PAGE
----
Lately, I seem to be having a lot of discussions about light and darkness. From a moral perspective to a daylight saving time conversation to sunshine v. starlight. In fact, Hank built up a Japanese-style soaking tub in our backyard a couple weeks ago, also known as a Redneck Hot Tub. It’s a stock tank filled with water, heated by a beautiful wood stove, and it’s glorious to sit in at dusk and watch the twilight sky fill up with stars.
It’s hard, however, for one of our kiddos. The darkness is uncomfortable. He moves closer to the house and light and inside spots when the sky turns dark blue. And I know that for him it was a sacrifice to be outside with me, chatting and following the dark storm clouds, on a night a couple weeks ago. For me, it was such a gift to explore with him, feeling his hand in mine and see him challenge the wind and the coming rain as much as he challenged his own nervousness.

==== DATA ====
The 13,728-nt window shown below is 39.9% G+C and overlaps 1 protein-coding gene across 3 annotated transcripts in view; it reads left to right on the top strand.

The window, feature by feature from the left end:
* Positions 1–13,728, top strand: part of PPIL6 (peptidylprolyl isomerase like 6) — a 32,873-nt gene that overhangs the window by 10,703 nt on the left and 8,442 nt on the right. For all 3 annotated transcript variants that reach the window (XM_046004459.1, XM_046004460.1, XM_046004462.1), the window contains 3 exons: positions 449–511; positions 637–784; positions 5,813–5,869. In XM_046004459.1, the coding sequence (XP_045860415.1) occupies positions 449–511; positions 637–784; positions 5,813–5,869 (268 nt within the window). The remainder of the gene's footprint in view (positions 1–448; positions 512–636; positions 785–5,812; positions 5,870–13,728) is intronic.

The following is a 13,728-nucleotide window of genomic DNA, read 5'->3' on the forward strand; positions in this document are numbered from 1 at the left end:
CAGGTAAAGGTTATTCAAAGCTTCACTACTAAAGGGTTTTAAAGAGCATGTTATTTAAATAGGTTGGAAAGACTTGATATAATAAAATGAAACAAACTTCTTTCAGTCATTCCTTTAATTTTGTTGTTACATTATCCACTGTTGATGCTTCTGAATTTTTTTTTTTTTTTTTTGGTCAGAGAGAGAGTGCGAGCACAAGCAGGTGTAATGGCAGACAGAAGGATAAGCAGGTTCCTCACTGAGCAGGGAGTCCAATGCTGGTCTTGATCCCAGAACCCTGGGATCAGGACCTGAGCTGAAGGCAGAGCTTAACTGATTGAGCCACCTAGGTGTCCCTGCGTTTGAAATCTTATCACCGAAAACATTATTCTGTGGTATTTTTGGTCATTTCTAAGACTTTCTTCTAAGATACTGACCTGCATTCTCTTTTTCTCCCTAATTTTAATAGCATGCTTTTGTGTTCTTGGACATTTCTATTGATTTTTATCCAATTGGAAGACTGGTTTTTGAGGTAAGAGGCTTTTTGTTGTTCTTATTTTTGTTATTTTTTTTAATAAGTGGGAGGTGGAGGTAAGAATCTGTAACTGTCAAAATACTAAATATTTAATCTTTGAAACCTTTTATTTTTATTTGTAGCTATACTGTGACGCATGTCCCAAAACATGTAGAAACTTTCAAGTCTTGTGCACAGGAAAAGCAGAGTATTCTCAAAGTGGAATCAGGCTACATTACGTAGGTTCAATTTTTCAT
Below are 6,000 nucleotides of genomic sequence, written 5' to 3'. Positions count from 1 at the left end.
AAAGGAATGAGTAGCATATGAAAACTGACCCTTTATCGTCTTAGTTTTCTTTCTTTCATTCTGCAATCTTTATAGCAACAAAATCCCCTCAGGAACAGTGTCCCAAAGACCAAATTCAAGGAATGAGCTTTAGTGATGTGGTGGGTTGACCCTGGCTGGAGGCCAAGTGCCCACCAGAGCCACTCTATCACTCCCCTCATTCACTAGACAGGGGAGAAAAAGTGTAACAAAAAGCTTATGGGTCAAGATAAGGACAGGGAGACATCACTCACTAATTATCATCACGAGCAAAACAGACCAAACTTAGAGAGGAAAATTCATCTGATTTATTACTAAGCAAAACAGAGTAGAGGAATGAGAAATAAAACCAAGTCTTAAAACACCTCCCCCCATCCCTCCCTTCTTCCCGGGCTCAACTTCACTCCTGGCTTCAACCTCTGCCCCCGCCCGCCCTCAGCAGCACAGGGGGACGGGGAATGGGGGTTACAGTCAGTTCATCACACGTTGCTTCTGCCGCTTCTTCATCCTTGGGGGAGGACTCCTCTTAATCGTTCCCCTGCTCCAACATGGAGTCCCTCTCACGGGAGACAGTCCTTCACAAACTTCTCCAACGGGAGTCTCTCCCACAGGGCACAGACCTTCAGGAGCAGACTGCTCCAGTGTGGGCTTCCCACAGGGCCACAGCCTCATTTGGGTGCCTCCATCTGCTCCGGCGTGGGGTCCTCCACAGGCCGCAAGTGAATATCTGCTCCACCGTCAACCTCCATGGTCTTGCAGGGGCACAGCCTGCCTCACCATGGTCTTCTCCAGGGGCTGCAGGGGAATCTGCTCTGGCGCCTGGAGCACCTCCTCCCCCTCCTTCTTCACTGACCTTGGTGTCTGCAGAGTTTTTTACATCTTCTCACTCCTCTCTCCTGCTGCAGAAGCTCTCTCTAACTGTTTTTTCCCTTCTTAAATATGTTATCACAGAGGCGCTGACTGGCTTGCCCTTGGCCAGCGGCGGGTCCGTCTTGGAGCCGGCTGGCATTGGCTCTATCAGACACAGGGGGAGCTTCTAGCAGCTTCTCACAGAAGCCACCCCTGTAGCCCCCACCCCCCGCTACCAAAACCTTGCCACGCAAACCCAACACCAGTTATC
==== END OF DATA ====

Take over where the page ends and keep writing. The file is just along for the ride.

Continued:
He even had fun. :)
I think that sometimes we feel that the dark can be lonely. Maybe because we associate darkness with being alone…feeling isolated. I get it. But sometimes, the almost-dark is the most incredible time to see vivid color. Deep, rich blues. Saturated oranges and reds. Contrast. Drama. Quiet.
I think that it’s the quiet that I like so much. The last nod to the light and the being able to tuck in with your people. And that we’ll-leave-the-lights-on-for-ya motto from a popular radio commercial a while back? That’s the promise of hope. Of not alone. Of warmth and belonging.
The home light. Sometimes it’s hard to see it if it’s too bright outside. But boy-o am I glad it’s always there.